NBAA’s new 5G rollout resource has real-time information, answers


Washington, DC – 6 January 2022 – As two major telecommunications providers prepare to flip the switch on their nationwide 5G networks, the National Business Aviation Association (NBAA) has published a new resource at to keep members informed of possible operational effects from those networks on the use of radar altimeters and other safety technologies in many business aircraft.

The new 5G resource includes a detailed summary of the aviation industry’s concerns about interference, as well as information about what to expect after the Jan. 19 5G rollout date, including:

  • Frequently Asked Questions (FAQs)
  • Potential Effects on Aircraft Equipment and Capabilities
  • FAA Airworthiness Directives (ADs), Special Airworthiness Information Bulletins (SAIBs) and other regulatory publications
  • NBAA news articles, press releases, webinars and podcasts detailing concerns about signal interference
  • NBAA contact information for inquiries and comments

“We expect this situation to evolve rapidly as the clock ticks down toward the rollout of these new high-speed communications networks,” said NBAA President and CEO Ed Bolen. “NBAA has developed this new resource to provide the latest, up-to-the-minute information to help operators understand what they should know, and what they should do.”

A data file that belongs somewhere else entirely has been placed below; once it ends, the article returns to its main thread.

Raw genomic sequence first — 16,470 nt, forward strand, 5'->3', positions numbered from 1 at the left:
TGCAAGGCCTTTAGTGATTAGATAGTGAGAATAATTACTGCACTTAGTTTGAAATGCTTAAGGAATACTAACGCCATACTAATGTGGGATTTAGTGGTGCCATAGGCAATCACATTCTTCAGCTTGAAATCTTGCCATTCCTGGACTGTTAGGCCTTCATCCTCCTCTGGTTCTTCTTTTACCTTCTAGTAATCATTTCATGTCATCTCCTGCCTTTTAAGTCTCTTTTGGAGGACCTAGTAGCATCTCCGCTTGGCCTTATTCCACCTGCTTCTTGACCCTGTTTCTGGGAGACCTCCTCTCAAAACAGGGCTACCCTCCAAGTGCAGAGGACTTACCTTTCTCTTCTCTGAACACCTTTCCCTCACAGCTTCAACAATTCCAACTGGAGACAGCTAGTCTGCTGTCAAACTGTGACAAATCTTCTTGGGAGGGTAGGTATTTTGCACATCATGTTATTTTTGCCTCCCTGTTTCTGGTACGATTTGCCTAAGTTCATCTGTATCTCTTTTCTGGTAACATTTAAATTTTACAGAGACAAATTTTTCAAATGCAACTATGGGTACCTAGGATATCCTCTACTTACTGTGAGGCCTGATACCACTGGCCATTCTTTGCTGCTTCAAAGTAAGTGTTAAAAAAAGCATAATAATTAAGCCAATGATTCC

On Jan. 4, Verizon and AT&T voluntarily agreed to delay for two weeks the deployment of their 5G networks, which will operate within C-Band frequency spectrum between 3.7-3.98 gigahertz, adjacent to frequencies utilized by radar altimeters in most commercial airliners and many business aircraft to provide direct, real-time and accurate measurements of the aircraft’s clearance over terrain or other obstacles.

Bolen emphasised the new resource will be regularly updated as new information is made available ahead of the Jan. 19 implementation date. NBAA is also continuing its work with the FAA and other aviation stakeholders to ensure business aviation operators can fly safely, with minimal operational impact from the 5G rollout.


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